Jason Del Rey

Recent Posts by Jason Del Rey

Fab Says It Will Give You Flash-Sale Emails How You Want Them, When You Want Them

Fab CEO Jason Goldberg wrote in a blog post on Monday morning that his e-commerce site will no longer be sending one generic daily flash-sale email to all of its users. Instead it is asking its customers to select certain categories to “follow” — such as Food or Furniture or Men — and to only receive emails or push notifications when new items go on sale in those areas.

Fab Follow Screen

Eventually, Fab will allow its users to follow certain designers, as well as topics within the department categories — such as desks or photography — and get emailed updates or push notifications on those, too. The website or app experience will also be personalized around a customer’s preferences.

With the changes, Fab is essentially bringing personalization to its offering, something that other young e-commerce startups have been doing for some time. Groupon and LivingSocial, for example, let users enter their category preferences when they sign up, but they still receive daily emails, just personalized a bit. OpenSky also allows its visitors to follow stores and get updates only when there is something new in them.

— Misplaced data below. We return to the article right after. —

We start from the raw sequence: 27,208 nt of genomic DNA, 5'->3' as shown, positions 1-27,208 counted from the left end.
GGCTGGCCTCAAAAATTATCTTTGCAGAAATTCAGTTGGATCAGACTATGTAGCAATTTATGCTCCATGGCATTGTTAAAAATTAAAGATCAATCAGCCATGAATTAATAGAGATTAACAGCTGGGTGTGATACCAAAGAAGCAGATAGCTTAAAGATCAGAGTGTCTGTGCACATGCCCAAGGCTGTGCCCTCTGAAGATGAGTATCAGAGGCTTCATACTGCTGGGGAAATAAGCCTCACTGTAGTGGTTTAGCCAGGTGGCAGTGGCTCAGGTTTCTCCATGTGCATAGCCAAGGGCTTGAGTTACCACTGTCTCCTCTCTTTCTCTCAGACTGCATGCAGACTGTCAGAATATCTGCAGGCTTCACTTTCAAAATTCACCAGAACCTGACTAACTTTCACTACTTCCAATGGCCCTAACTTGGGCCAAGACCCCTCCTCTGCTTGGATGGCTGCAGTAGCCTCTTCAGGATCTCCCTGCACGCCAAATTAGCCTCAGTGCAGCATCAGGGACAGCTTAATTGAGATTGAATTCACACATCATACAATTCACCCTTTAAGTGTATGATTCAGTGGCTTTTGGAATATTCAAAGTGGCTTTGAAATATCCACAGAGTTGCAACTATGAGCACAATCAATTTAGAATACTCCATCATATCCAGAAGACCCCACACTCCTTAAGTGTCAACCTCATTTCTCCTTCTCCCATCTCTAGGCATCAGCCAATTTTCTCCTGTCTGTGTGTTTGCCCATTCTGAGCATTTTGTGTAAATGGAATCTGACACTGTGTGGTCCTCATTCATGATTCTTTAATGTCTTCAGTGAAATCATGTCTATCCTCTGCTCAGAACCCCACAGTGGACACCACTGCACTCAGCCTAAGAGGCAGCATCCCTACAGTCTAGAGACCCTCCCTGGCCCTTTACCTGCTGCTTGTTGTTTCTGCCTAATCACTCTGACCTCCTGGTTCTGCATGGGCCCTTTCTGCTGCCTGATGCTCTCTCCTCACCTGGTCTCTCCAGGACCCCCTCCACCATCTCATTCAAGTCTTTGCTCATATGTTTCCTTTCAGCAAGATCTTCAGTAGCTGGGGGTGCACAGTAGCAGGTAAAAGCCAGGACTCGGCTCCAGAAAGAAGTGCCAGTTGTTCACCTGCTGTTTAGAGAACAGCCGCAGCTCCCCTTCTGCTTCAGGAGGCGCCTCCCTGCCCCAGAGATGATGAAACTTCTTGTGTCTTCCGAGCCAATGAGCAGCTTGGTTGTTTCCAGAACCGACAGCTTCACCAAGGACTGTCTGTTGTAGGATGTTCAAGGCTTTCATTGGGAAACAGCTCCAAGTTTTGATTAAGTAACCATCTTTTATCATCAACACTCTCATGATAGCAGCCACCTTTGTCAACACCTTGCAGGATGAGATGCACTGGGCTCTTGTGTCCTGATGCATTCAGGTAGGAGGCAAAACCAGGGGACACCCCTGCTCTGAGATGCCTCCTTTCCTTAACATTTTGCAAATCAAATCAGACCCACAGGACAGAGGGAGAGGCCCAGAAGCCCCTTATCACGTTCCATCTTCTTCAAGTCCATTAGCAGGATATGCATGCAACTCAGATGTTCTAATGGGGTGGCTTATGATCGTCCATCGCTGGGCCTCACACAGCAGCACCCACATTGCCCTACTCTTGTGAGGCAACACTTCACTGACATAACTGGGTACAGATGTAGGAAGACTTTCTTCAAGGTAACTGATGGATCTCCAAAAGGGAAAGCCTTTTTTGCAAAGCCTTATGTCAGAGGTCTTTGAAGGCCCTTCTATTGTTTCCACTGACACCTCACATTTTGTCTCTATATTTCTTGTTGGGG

But it is still a smart move for Fab. Yes, it may lose out on a sale here or there in cases where someone happened to see an item that interested them in a daily flash-sale email. But Fab is making the right bet that its customers will be much more likely to make a purchase if they are getting updates on categories or designers that they are actually interested in, making it more of a true opt-in experience.

Plus, even though each category will only send out a sale notification once a week, you can imagine a scenario where Fab’s best customers choose to follow a bunch of different categories, designers and topics — and actually end up receiving more email or push notifications than they do now.

I have some questions out to Goldberg, and will update when I hear from him.


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The problem with the Billionaire Savior phase of the newspaper collapse has always been that billionaires don’t tend to like the kind of authority-questioning journalism that upsets the status quo.

— Ryan Chittum, writing in the Columbia Journalism Review about the promise of Pierre Omidyar’s new media venture with Glenn Greenwald